We weren’t supposed to be going to the pictures that night. We weren’t even meant to be outside, not in a blackout, and definitely not when German bombs had been falling on London all month like pennies from a jar.
February, 1941. After months of bombing raids in London, twelve-year-old Olive Bradshaw and her little brother Cliff are evacuated to the Devon coast. The only person with two spare beds is Mr Ephraim, the local lighthouse keeper. But he’s not used to company and he certainly doesn’t want any evacuees.
Desperate to be helpful, Olive becomes his post-girl, carrying secret messages (as she likes to think of the letters) to the villagers. But Olive has a secret of her own. Her older sister Sukie went missing in an air raid, and she’s desperate to discover what happened to her. And then she finds a strange coded note which seems to link Sukie to Devon, and to something dark and impossibly dangerous.
An adventure of old-fashioned charm (Sunday Times, Book of the Week)
If your middle grade kids (ages 8-12) haven’t discovered Emma Carroll yet, then they’re missing out. (Irish Times)
A triumph: a finely crafted and deeply atmospheric mystery, with themes of prejudice, refugees and belonging which resonate poignantly with current world events. (The Bookseller)
This is modern classic which should be read and loved by generations to come. (Alison Kerridge Waterstones, Bury St Edmunds)
Emma Carroll is brilliant. Everything she writes is brilliant. This is a fact. Yet, somehow, she has managed to top her previous works with the stunning Letters From The Lighthouse. There are some true heart-in-your-mouth moments and heavily moving parts that make it so difficult to put it down. You simply need this book if you’re a Year 5 or 6 teacher. (The Teaching Booth)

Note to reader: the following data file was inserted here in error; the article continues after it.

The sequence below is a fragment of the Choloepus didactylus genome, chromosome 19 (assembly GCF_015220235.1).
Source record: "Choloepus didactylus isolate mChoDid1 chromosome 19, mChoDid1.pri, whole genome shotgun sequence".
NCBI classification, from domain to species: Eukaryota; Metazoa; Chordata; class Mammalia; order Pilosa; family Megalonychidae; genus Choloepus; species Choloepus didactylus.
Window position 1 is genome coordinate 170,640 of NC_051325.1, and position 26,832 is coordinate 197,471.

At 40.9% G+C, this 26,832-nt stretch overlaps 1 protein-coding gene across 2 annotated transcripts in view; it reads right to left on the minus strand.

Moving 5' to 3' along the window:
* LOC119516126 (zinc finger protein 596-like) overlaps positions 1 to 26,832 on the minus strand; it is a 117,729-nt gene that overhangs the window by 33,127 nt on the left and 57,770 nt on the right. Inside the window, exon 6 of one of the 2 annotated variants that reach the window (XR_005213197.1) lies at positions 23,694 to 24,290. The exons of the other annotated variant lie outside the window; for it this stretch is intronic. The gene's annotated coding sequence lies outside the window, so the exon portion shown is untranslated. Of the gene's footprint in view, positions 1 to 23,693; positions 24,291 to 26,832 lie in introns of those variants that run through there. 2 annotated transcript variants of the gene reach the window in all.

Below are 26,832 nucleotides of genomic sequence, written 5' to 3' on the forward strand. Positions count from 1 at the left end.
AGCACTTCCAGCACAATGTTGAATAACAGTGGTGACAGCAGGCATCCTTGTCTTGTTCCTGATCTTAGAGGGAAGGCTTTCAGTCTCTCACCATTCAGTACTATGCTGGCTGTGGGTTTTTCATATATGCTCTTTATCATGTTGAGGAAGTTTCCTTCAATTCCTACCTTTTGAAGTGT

There are echoes of Michael Morpurgo and Nina Bawden, but in a style of her own Carroll (The Girl Who Walked on Air, Strange Star) sews together accessible history with a cracking plot and a character to love in the strong, principled Olive. This gripping read for anyone aged 7 or over is a pertinent reminder of how the effort of a group of individuals can shine light on the darkest of nights. (The Times Children’s Book of the Week)
A gripping adventure…interwoven with a plea to welcome refugees with generosity, rather than mistrust. (Guardian)
With a rich cast of village characters and a theme of prejudice and acceptance, it brings history close to us (Sunday Times Summer Reading)
Letters from the Lighthouse will appeal to readers of all dispositions, as Carroll ensures the historical elements never overwhelm the story, which is as accessible as anything set in modern times. That said, Letters From the Lighthouse will also sit nicely with other classic second World War tales, like Nina Bawden’s Carrie’s War and, more recently, Shirley Hughes’s Whistling in the Dark. (Irish Times)
Emma Carroll is a natural storyteller and her sixth novel cements her place as the go-to writer for middle-grade historical fiction. (Booktrust)
From the queen of historical fiction, Letters From the Lighthouse by Emma Carroll is a stunningly evocative wartime drama, and sure to keep you breathlessly reading to its very last page